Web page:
Journal Article

Federal Reserve: The Origins of the 2 Percent Inflation Target

Abstract: Eight times a year, the Federal Open Market Committee (FOMC) meets to conduct monetary policy, and, regardless of what actions it takes, this seemingly straightforward line has appeared in each of its post-meeting statements since September 2020. By now, many Fed watchers may take it for granted. But the committee — the Federal Reserve Board's seven governors, the president of the New York Fed, and a rotating set of four presidents from the other Reserve Banks — has not always been so transparent and precise on this subject. For decades, it did not aim for a target inflation number; even when it appeared to settle behind the scenes on a 2 percent target in 1996, it wasn't made public and explicit until 2012 – 16 years later. The 2012 pronouncement was the result of a decades-long deliberation, as members first raised the issue in the mid-1990s. Policy change moved slowly, however, as committee turnover brought new preferences and ideas into a dynamic economic and political environment. Along the way, the Richmond Fed's leadership played an important role in bringing these changes about, from being among the first to raise the idea of a target to providing the intellectual leadership that shaped discourse about the benefits of a public inflation target for price stability.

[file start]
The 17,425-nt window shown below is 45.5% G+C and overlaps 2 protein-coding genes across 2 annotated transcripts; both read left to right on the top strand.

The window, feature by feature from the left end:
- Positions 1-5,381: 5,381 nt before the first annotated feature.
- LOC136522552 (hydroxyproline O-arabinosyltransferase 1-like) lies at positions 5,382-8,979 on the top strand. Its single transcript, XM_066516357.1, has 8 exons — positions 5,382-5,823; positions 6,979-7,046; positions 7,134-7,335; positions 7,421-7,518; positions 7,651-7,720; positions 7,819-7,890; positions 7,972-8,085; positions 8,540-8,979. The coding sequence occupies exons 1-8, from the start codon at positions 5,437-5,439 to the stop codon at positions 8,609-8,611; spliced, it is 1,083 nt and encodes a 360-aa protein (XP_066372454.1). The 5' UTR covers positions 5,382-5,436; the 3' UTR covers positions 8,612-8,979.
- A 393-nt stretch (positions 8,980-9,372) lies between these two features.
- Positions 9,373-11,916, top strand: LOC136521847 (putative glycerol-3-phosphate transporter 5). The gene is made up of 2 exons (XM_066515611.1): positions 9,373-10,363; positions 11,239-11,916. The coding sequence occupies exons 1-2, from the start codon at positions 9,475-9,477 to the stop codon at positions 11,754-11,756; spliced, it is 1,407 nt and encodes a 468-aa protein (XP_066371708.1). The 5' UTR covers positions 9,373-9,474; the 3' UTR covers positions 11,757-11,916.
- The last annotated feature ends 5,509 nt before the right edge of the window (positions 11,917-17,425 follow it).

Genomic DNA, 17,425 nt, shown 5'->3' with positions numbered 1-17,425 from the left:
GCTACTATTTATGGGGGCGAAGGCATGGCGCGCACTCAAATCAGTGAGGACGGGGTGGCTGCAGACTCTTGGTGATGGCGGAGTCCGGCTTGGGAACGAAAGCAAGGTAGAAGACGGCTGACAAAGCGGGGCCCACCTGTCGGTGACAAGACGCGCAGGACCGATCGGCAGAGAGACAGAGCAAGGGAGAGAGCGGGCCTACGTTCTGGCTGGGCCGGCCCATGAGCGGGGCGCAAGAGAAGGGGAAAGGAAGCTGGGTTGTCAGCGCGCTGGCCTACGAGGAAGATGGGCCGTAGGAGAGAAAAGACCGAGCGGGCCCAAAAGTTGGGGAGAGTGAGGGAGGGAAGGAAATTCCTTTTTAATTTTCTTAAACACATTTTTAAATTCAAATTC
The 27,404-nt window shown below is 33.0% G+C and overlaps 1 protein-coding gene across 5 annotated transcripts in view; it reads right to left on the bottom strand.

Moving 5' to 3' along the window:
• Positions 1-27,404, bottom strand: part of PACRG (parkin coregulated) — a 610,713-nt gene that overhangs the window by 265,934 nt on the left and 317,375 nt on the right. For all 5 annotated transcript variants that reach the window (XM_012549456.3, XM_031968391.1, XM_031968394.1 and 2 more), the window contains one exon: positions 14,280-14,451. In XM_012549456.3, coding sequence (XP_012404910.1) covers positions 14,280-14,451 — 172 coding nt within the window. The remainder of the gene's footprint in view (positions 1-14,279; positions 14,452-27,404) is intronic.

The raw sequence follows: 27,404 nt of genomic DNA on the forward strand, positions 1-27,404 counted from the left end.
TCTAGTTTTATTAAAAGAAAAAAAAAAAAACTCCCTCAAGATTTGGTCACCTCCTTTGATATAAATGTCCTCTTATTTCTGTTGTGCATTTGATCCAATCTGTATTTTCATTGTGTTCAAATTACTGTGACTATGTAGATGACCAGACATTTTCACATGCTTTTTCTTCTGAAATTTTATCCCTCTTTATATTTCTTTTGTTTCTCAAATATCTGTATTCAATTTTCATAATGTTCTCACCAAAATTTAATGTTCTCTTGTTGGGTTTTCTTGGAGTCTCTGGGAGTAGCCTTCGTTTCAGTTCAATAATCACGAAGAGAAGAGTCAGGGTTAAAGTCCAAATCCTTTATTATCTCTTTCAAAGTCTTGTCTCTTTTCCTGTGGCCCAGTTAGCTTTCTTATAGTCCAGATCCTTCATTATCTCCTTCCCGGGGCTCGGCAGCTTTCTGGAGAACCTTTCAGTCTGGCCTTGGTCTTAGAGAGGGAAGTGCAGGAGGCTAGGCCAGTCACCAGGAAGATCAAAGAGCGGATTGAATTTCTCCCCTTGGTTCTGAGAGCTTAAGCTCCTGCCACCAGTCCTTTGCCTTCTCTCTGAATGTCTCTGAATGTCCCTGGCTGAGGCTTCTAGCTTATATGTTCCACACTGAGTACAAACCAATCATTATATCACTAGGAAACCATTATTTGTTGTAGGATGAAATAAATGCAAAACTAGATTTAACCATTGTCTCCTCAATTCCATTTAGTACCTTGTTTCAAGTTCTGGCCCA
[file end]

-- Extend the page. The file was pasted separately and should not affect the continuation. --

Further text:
Keywords: inflation; monetary policy;

Access Documents


Bibliographic Information

Provider: Federal Reserve Bank of Richmond

Part of Series: Econ Focus

Publication Date: 2024-04

Volume: 24

Issue: 1Q/2Q

Pages: 10-13